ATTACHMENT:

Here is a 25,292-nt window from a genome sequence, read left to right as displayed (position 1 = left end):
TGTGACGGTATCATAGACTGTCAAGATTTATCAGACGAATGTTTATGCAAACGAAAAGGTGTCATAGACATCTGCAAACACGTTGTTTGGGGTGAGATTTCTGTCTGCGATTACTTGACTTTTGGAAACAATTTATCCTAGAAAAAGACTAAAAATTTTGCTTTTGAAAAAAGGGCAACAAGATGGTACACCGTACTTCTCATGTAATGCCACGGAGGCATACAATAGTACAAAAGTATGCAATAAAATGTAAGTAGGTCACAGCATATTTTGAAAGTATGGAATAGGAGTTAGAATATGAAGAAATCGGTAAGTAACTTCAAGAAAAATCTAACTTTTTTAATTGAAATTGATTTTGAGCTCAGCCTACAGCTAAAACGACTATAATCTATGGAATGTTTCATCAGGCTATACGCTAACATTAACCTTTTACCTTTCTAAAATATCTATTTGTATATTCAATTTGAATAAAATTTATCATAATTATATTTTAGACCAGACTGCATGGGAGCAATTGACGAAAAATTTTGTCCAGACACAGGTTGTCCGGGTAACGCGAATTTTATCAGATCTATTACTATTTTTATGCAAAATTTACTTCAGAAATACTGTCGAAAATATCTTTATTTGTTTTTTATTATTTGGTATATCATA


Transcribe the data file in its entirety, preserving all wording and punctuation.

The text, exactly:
Here is a 25,292-nt window from a genome sequence, read left to right as displayed (position 1 = left end):
TGTGACGGTATCATAGACTGTCAAGATTTATCAGACGAATGTTTATGCAAACGAAAAGGTGTCATAGACATCTGCAAACACGTTGTTTGGGGTGAGATTTCTGTCTGCGATTACTTGACTTTTGGAAACAATTTATCCTAGAAAAAGACTAAAAATTTTGCTTTTGAAAAAAGGGCAACAAGATGGTACACCGTACTTCTCATGTAATGCCACGGAGGCATACAATAGTACAAAAGTATGCAATAAAATGTAAGTAGGTCACAGCATATTTTGAAAGTATGGAATAGGAGTTAGAATATGAAGAAATCGGTAAGTAACTTCAAGAAAAATCTAACTTTTTTAATTGAAATTGATTTTGAGCTCAGCCTACAGCTAAAACGACTATAATCTATGGAATGTTTCATCAGGCTATACGCTAACATTAACCTTTTACCTTTCTAAAATATCTATTTGTATATTCAATTTGAATAAAATTTATCATAATTATATTTTAGACCAGACTGCATGGGAGCAATTGACGAAAAATTTTGTCCAGACACAGGTTGTCCGGGTAACGCGAATTTTATCAGATCTATTACTATTTTTATGCAAAATTTACTTCAGAAATACTGTCGAAAATATCTTTATTTGTTTTTTATTATTTGGTATATCATA